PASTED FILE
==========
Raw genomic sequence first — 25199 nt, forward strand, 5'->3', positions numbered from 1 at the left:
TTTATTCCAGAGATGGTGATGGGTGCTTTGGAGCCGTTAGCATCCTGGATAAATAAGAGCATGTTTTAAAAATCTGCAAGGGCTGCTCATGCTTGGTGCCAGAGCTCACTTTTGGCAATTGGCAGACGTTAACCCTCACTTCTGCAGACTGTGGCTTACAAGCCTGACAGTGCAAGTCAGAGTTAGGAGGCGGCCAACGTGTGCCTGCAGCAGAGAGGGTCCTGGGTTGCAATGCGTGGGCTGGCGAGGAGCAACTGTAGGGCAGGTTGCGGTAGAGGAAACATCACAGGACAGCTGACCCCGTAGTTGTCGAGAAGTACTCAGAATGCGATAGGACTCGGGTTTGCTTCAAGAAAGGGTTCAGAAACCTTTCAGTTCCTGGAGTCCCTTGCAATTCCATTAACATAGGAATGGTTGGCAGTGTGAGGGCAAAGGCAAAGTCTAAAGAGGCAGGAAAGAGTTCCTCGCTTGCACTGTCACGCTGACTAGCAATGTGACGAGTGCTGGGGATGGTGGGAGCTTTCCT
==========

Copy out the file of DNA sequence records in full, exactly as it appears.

Raw genomic sequence first — 25199 nt, forward strand, 5'->3', positions numbered from 1 at the left:
TTTATTCCAGAGATGGTGATGGGTGCTTTGGAGCCGTTAGCATCCTGGATAAATAAGAGCATGTTTTAAAAATCTGCAAGGGCTGCTCATGCTTGGTGCCAGAGCTCACTTTTGGCAATTGGCAGACGTTAACCCTCACTTCTGCAGACTGTGGCTTACAAGCCTGACAGTGCAAGTCAGAGTTAGGAGGCGGCCAACGTGTGCCTGCAGCAGAGAGGGTCCTGGGTTGCAATGCGTGGGCTGGCGAGGAGCAACTGTAGGGCAGGTTGCGGTAGAGGAAACATCACAGGACAGCTGACCCCGTAGTTGTCGAGAAGTACTCAGAATGCGATAGGACTCGGGTTTGCTTCAAGAAAGGGTTCAGAAACCTTTCAGTTCCTGGAGTCCCTTGCAATTCCATTAACATAGGAATGGTTGGCAGTGTGAGGGCAAAGGCAAAGTCTAAAGAGGCAGGAAAGAGTTCCTCGCTTGCACTGTCACGCTGACTAGCAATGTGACGAGTGCTGGGGATGGTGGGAGCTTTCCT